Academic advisor receives Provost’s Award for dedication to student success
As an academic advisor in RIT’s College of Art and Design, Nate Rohman prides himself on being accessible, transparent, fair and supportive of all his students’ pursuits.
That nurturing approach earned him RIT’s Provost’s Award for Excellence in Academic Advising - New Advisor, an honor that annually recognizes someone who demonstrates exceptional academic advising and outstanding support of students and their success.
“I love supporting students knowing that I can serve as a catalyst in their coming-of-age and have an impact on the direction they seek as they navigate this period of exploration and development,” Rohman’s personal philosophy of academic advising, in part, reads. “Academic advising is not just a retention tool — we are coaches, sounding boards and cheerleaders.”
He will be recognized alongside other Provost’s Award recipients at the Celebration of Teaching and Scholarship, set for 4:30 p.m. in Ingle Auditorium Tuesday, April 12. Those planning to attend must RSVP.
“My role in supporting students is centered on engaging students in their educational experience,” Rohman said, “and supporting them as they develop confidence in their ability to make their own decisions, take responsibility for those decisions and helping to connect them to resources as they pursue their goals.”
Allie Cervantes ’23 (graphic design) said Rohman helped her declare two minors (advertising and public relations and museum studies) and generate an academic schedule that has “allowed me to explore every aspect of the College of Art and Design and beyond.”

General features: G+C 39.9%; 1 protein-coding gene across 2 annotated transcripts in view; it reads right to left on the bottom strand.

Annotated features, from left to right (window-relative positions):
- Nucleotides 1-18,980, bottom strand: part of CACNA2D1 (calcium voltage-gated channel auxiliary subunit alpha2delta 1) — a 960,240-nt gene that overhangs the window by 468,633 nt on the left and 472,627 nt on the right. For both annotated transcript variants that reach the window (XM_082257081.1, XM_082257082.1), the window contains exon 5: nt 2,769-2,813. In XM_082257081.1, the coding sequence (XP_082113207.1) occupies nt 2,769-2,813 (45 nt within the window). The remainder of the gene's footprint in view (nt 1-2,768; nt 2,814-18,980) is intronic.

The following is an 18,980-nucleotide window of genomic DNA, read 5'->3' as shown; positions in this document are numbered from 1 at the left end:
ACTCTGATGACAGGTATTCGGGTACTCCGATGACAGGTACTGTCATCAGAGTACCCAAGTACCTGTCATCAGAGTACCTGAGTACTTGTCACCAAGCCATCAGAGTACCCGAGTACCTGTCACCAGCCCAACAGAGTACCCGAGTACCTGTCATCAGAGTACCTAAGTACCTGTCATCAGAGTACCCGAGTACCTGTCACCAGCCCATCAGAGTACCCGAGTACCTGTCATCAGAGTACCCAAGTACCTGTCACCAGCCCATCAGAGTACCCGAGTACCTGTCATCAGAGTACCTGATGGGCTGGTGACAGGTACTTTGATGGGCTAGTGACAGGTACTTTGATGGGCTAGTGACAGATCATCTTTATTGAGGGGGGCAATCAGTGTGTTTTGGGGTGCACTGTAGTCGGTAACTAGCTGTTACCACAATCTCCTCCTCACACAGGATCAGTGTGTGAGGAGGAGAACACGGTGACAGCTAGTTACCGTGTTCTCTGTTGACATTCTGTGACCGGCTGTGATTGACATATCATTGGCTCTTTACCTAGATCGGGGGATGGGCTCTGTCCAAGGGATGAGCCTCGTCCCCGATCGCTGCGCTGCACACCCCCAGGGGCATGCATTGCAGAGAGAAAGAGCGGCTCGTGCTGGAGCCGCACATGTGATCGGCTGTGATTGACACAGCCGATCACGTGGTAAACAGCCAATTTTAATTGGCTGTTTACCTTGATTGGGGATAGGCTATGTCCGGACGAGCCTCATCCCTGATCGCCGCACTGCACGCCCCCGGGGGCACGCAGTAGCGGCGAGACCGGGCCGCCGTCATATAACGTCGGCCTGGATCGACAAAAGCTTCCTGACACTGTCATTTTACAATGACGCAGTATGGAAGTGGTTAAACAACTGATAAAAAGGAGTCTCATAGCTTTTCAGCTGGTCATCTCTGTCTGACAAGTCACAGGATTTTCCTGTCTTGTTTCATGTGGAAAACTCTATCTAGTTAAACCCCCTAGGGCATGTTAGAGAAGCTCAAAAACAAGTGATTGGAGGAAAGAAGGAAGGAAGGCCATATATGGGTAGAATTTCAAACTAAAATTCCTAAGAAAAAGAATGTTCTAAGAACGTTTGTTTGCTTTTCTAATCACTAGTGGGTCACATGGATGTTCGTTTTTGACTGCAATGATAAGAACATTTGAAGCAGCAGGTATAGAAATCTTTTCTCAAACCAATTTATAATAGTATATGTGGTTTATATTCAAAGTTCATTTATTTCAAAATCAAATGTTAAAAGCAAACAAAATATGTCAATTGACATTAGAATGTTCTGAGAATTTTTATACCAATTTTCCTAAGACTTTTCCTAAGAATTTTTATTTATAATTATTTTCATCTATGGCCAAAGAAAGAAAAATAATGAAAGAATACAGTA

Cervantes credits Rohman for keeping her on track to graduate while carving her own path at RIT.
“Nate genuinely wants to see his students succeed and supports all our goals and aspirations as designers and people,” Cervantes said. “To have someone like that constantly in your corner is what every student hopes for. Any worries we have, he always has a solution — a way to make sure things turn out all right. It’s because of that that I can focus on my degree and studies with confidence that I will get the education that suits my dreams best.”
Rohman is in constant search of a broader perspective and deeper understanding of his peers and the students he advises. In service of his professional development goals, he earned a pair of graduate degrees and is pursuing a third — an MFA in RIT’s visual communication design program.
The impetus for joining the program is a desire to further improve the ways he can engage and communicate with students.
“So much communication occurs through email — quite honestly, a platform that most students are not accustomed to communicating through,” Rohman said. “My hope is to develop some design skills, software capability and new strategies to communicate important information to my advisees, but in a way that aligns with what they are learning and experiencing in their classes; that is a little bit more modern and creative.”
Rohman also mentors students and teaches classes for RIT’s College Restoration Program, an academic intervention program that identifies and addresses factors contributing to a student’s academic difficulty.
“Working with students outside of the everyday programs I advise helps diversify the conversations I am having on a daily basis and make a different type of impact on RIT students,” Rohman said.